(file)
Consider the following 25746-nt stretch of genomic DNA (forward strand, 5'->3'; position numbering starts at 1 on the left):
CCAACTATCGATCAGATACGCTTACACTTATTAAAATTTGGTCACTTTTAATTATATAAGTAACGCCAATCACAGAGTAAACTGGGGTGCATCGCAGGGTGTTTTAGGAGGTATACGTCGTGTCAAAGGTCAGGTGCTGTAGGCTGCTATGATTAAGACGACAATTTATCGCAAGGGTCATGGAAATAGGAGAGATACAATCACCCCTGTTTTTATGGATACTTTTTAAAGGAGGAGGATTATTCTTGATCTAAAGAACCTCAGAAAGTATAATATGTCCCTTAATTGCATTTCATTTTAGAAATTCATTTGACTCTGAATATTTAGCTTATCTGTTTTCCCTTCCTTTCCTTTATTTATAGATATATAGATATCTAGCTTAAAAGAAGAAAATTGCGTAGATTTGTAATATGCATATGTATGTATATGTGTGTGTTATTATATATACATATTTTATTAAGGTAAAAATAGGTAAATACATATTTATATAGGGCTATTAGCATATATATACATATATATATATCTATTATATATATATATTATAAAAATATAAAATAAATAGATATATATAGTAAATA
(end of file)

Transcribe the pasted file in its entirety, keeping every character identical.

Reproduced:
Consider the following 25746-nt stretch of genomic DNA (forward strand, 5'->3'; position numbering starts at 1 on the left):
CCAACTATCGATCAGATACGCTTACACTTATTAAAATTTGGTCACTTTTAATTATATAAGTAACGCCAATCACAGAGTAAACTGGGGTGCATCGCAGGGTGTTTTAGGAGGTATACGTCGTGTCAAAGGTCAGGTGCTGTAGGCTGCTATGATTAAGACGACAATTTATCGCAAGGGTCATGGAAATAGGAGAGATACAATCACCCCTGTTTTTATGGATACTTTTTAAAGGAGGAGGATTATTCTTGATCTAAAGAACCTCAGAAAGTATAATATGTCCCTTAATTGCATTTCATTTTAGAAATTCATTTGACTCTGAATATTTAGCTTATCTGTTTTCCCTTCCTTTCCTTTATTTATAGATATATAGATATCTAGCTTAAAAGAAGAAAATTGCGTAGATTTGTAATATGCATATGTATGTATATGTGTGTGTTATTATATATACATATTTTATTAAGGTAAAAATAGGTAAATACATATTTATATAGGGCTATTAGCATATATATACATATATATATATCTATTATATATATATATTATAAAAATATAAAATAAATAGATATATATAGTAAATA